Join Date: Jan 2012
Location: Plattsmouth, NE
Gotta disagree with some of that, sorry. Ambient humidity should be 60%, and low ambient humidity leads to chronic dehydration (which causes bad sheds, among other things).
Humidity should be high, but wetness should be avoided--the bedding should be dry. I've heard of humid hides working, but you should be cautious...allowing the snake to sit around in damp moss is likely to result in skin infections.
RIs are more likely to be caused by excessive dryness than excessive humidity, as low humidity will stress the respiratory system. There's a myth going around that humidity should be lowered if a snake gets an RI, but it is false--good hydration helps thin mucous secretions, allowing the snake to expel the mucous more easily. People mistake seeing less mucous for an improvement.
In the wild, ball pythons spend most of their time, including the entire day, in rodent burrows and termite mounds, where ambient humidity is much higher. The environment in a termite mound includes temperatures within a few degrees of 88F, and a humidity up around 98%, with no dampness. The termites control their climate very carefully.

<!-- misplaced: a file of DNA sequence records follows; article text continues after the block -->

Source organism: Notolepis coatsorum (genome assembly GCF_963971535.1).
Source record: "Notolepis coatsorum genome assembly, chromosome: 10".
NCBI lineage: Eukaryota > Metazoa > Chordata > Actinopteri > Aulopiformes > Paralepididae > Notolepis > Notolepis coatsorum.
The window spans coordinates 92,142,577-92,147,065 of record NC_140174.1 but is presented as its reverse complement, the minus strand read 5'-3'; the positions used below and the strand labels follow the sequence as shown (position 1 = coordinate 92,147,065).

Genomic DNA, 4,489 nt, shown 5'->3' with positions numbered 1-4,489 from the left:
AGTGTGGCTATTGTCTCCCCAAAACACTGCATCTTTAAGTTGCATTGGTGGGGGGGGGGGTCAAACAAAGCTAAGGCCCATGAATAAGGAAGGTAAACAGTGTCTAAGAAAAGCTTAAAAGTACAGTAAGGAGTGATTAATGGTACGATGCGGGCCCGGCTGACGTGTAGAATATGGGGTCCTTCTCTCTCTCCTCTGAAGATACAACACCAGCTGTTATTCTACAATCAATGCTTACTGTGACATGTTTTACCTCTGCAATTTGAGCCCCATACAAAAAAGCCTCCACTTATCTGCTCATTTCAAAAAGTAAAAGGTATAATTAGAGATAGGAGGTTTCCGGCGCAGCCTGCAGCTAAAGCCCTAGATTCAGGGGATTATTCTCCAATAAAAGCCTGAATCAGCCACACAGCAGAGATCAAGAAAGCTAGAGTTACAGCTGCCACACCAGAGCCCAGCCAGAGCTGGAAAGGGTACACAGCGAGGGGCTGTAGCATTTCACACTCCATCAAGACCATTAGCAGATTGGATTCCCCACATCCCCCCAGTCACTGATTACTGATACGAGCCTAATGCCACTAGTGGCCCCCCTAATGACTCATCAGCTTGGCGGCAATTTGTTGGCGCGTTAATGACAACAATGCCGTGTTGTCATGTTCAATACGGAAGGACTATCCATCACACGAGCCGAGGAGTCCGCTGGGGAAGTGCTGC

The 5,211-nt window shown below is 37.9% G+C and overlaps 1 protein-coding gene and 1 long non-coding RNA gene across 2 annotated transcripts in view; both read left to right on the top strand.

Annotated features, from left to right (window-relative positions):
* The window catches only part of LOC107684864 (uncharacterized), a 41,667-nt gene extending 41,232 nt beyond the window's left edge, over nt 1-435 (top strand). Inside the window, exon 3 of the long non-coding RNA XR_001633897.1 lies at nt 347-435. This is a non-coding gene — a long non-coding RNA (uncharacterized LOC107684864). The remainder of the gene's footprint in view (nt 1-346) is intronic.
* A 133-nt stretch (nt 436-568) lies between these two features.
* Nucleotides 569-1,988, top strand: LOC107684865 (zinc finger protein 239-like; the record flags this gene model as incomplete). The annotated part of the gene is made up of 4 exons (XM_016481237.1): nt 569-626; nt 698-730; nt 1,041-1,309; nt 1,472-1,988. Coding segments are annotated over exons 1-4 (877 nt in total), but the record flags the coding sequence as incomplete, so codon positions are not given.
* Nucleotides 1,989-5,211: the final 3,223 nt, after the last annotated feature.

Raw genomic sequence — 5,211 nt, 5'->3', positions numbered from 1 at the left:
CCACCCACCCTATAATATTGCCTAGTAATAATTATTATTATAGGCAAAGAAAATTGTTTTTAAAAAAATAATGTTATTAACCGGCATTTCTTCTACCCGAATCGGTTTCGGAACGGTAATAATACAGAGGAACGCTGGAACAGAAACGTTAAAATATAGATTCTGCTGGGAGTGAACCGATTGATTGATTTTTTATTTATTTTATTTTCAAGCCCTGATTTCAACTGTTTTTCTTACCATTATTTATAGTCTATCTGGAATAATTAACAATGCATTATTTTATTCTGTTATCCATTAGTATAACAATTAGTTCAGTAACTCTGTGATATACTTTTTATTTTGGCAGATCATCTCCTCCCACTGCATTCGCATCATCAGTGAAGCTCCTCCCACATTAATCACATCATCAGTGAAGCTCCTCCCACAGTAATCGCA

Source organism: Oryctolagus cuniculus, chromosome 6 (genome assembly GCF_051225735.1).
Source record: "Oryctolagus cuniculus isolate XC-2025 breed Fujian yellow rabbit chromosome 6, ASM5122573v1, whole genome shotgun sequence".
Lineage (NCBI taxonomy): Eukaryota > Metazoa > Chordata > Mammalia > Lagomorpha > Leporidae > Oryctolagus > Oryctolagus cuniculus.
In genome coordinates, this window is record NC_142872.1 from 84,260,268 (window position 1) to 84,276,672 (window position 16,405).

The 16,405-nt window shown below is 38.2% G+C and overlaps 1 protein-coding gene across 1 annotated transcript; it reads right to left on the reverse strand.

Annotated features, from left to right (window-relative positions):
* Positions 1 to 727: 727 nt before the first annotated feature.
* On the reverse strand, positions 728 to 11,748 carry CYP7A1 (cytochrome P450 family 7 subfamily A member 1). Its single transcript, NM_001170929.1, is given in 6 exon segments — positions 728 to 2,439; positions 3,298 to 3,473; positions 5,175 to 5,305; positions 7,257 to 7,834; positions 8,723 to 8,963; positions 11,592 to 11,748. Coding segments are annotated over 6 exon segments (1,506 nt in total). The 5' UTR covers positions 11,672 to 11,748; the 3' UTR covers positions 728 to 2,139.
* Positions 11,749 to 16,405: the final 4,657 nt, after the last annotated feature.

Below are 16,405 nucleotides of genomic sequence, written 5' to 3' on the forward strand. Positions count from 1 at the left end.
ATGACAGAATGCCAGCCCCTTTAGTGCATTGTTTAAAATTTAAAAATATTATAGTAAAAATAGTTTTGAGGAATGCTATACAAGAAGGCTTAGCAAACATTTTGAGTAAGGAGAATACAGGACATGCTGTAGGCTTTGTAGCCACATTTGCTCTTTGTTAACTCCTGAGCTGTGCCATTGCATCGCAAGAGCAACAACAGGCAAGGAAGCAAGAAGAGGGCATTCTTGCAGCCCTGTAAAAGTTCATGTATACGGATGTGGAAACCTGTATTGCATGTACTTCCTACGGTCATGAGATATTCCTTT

It is likely no coincidence that these are the conditions in which ball python eggs incubate best.
Probably the best substrate to use for ball pythons is Cypress mulch. I successfully keep mine on aspen, but keep the cool side dampened around the water bowl. This requires replacing the aspen there frequently, as it will mold. (I haven't yet found a source for finely ground cypress mulch, locally). It's a bit of a challenge--in the winter, conditions sometimes get too dry, resulting in the occasional bad shed. Even in the summer when humidity is highest, I never see skin infections, and RIs have only occurred when snakes were exposed to temperatures that were too low, and the air was too dry.
If your snake isn't shedding in one piece, it is dehydrated, and the humidity is too low. You should keep your humidity at the minimum level required for your snake to shed cleanly in one piece.
Ball pythons are hardy animals, and some of them can take dry conditions better than others, but they really do better when the humidity is up where it should be.